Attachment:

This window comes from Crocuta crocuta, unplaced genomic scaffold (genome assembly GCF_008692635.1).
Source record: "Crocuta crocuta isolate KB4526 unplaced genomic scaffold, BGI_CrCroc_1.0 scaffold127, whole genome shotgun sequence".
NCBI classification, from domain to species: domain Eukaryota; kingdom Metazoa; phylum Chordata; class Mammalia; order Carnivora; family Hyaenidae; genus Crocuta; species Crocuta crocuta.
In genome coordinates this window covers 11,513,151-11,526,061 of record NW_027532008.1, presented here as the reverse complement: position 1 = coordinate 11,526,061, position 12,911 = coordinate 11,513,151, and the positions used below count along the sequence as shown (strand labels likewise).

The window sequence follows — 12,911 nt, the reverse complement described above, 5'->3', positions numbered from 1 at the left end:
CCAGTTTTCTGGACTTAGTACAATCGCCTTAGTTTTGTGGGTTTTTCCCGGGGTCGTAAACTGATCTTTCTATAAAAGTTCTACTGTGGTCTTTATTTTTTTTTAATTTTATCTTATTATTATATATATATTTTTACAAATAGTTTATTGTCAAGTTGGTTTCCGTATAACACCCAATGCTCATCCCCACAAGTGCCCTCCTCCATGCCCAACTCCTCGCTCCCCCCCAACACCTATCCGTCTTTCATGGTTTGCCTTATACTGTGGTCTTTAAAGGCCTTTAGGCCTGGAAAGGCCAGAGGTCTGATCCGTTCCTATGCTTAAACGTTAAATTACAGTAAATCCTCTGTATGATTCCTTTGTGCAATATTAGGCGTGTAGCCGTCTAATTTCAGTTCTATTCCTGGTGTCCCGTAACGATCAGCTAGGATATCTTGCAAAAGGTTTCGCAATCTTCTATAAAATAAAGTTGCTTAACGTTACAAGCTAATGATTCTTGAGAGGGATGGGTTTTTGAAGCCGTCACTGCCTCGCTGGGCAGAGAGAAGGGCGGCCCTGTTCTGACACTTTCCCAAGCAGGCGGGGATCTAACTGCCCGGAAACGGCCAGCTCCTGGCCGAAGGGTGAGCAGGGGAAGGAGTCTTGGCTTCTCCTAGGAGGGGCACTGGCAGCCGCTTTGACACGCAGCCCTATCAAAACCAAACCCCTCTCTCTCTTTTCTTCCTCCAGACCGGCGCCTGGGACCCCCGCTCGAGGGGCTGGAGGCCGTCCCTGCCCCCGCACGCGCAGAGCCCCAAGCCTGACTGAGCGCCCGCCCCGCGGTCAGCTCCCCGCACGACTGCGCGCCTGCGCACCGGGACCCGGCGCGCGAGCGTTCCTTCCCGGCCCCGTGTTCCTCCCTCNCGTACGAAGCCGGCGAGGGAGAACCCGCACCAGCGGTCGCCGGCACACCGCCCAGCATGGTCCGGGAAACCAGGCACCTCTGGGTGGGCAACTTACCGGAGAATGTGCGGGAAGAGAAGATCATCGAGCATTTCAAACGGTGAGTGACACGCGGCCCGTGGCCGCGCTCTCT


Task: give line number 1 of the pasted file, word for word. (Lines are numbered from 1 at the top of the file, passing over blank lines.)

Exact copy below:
This window comes from Crocuta crocuta, unplaced genomic scaffold (genome assembly GCF_008692635.1).